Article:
Ethiopia was the Mecca of Africa’s diplomatic relations. Today, Nairobi is increasingly becoming the go-to African capital. This was evident when US Secretary of State Blinken visited Nairobi to talk about regional issues and flew to Senegal skipping Addis. Candor obliges me to repeat what I have stated in various published articles. Your administration has degraded the quality of our nation’s international public diplomacy to a level that would make the likes of Yilma Deressa and Ketema Yifru role in their graves.

Your administration’s poor performance on the international arena has damaged Ethiopia’s image. It is also undermining Ethiopia’s once in a generation opportunity for peace and prosperity.

Soon after you took office, the international media cheered you with a cascade of accolades for opening Ethiopia’s “path for prosperity.” The US-based Freedom House flagged Ethiopia as one of the five “most encouraging examples of democratic progress over the past two years.” They hoped your success could ignite economic transformation in Africa “through emulation equivalent to South Korea’s influence on Asia in the 1970s.” In October 2019, you won the Nobel Prize for Peace for ushering in “important reforms that give many citizens hope for a better life and a brighter future,” among other things.

The world was your oyster. Head of States from far and near including Austria, France, and Germany visited you in Addis during your first year in office. This was followed by the President of France and President of the European Commission, Ursula von der Leyen, in 2019 and US Secretary of State Mike Pompeo in 2020. No African leader has seen such a recognition in such a short period.

They all rooted for your success and provided you with an unprecedented level of financial aid. This was the case even in 2021 when the Biden administration was engaged in saber-rattling gimmick about sanctioning Ethiopia. In 2021, the top three US aid recipient countries were Ethiopia ($1.13 billion), Jordan ($1.03 billion) and Afghanistan ($860 million).

In 2019, Ethiopia was the second largest recipient of aid from the UK, next only to Pakistan that got a mere £5 million more. In 2020, Ethiopia was the number one African country to receive aid form the UK. In General, Ethiopia is the only Sub-Saharan Africa in the top 10 aid recipients countries in the world. It is the 5th largest recipient, following India, Turkey, Afghanistan, and Syria. South Sudan (11), Jordan (12), Tanzania (13), Nigeria (14) and Kenya (15) round up the top 15 positions.

Since you came to office, Ethiopia received $8.92 billion generously low interest rate loans from the World Bank. During the same year Nigeria, which has twice the population of Ethiopia and far more loan absorbing and paying capability, received $8.38 billion. Egypt got $5.77 billion. In addition, the World Bank provided you with a near $1 billion grant to reduce the burden of additional loans. In 2019, the IMF approved a $2.9 billion loan that was 700 percent larger than Ethiopia’s quota.

The West was willing and ready to bankroll your reforms. Your mismanagement of the war and the international public diplomacy squandered the once in a lifetime opportunity.

Your administration and the ignorant diaspora establishment accused the West of perpetrating a regime change to put TPLF back to power. Sadly, this gave birth to the cacophonous and idiotic #NoMore movement.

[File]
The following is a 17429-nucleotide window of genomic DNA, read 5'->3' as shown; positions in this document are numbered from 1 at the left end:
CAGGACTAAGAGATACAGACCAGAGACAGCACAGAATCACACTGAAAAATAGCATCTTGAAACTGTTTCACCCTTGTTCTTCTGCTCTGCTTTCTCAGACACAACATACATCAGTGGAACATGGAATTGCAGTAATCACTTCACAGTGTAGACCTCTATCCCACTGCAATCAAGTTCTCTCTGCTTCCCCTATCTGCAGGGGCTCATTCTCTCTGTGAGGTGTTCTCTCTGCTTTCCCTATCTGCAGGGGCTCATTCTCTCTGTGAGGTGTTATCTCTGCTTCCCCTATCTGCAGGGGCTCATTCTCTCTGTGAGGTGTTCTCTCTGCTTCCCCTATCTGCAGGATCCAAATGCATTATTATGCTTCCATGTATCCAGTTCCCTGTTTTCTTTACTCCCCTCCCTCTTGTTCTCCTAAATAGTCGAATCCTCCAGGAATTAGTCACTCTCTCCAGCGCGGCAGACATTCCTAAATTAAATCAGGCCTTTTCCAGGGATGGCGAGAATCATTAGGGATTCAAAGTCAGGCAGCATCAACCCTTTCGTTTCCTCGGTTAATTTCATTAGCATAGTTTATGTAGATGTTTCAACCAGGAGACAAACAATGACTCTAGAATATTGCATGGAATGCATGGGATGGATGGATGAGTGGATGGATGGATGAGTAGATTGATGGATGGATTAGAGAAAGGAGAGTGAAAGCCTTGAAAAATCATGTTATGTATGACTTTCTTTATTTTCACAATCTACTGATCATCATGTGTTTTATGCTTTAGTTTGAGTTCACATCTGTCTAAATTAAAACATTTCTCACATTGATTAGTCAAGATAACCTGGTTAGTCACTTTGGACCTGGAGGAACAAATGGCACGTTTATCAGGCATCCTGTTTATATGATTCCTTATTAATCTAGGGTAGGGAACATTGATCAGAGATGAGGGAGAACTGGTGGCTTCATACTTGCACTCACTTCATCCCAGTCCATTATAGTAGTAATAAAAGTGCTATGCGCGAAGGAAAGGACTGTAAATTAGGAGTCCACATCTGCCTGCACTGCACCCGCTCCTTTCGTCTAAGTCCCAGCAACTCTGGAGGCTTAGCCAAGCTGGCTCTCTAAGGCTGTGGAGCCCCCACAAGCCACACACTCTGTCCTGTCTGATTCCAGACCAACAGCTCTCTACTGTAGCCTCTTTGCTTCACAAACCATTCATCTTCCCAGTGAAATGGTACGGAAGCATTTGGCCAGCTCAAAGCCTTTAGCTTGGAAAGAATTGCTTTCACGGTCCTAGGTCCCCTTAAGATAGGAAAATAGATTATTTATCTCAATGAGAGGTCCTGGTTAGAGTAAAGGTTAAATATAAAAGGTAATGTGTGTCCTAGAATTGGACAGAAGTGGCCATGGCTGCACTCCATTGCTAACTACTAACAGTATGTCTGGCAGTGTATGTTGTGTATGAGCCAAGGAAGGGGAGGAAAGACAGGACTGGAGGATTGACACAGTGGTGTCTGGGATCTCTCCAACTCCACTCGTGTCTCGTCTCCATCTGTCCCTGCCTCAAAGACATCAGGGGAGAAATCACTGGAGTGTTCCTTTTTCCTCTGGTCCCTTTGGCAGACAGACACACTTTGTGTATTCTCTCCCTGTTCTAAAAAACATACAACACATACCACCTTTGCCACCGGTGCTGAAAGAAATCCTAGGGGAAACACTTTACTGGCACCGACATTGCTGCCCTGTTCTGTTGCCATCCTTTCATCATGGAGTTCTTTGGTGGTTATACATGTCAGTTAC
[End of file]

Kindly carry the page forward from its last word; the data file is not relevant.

True, the US has intervened to end the war. As misguided and myopic, and may be even dangerous as the US intervention may have been, their objective was far from getting you out of power. Part of the problem can be attributed to your failure to play by the rules of geo-political engagement.

You refused to hire lobbyists and media influencers. There is no country that is closer to the US than Israel. Pro-Israel groups spend $100 million a year on lobbying politicians and sending members of Congress on trips to Israel. You refused to spend $5 million, when TPLF was spending millions a year. TPLF lobbyists controlled the narrative and methodically influenced US Senators and Congressmen and women.

In an increasingly integrated and globalized world, nations take into consideration the geopolitical concerns of other nations. This does not mean compromising their sovereignty. As a member of the global community and a geopolitically critical nation to boot, Ethiopia cannot live in isolation. Your administration must recognize Ethiopia’s collapse will have regional and global repercussions. This is the reason the international community is spending billions to prop up our economy.

In short, as the leader of such an important geo-strategic nation you need to be a reliable and predictable partner in the geopolitical theater. You need powerful lobbyists to represent Ethiopia. Every million you spend on them will bring hundreds of millions. If countries such as South Sudan could spend nearly $2 million per year, Ethiopia must find it possible to spend $5 million.

Ethiopia’s geo-political location is a blessing if you can strategically harness it. Ethiopia can learn a lot from the Four Asia Tigers (Korea, Hong Kong, Taiwan, and Singapore) who leveraged their geo-strategic opportunities to mobilize development funds and attract foreign direct investment.

No country has used lobbying more effectively than Israel and Korea. Governmental and non-governmental Korean entities spent about $70.5 million on lobbying in just two years (2017 and 2018). In the 1960s, Koreas GDP per capita was lower than several African countries. Today it is $31,000. Thanks to its brilliant strategy to leverage its geopolitical blessings. Your failure to assemble seasoned diplomats along with your refusal to spend $5 million a year on lobbying is costing the nation billions in terms of lot opportunities.

Global powers tolerate a geo-political country whose policy they do not always agree with than one that is unpredictable, unreliable, or parochially reclusive. You must raise your administration’s diplomatic skills to the level that the nation’s geopolitical importance demands.

Let me conclude with seven words: There is still time to change course.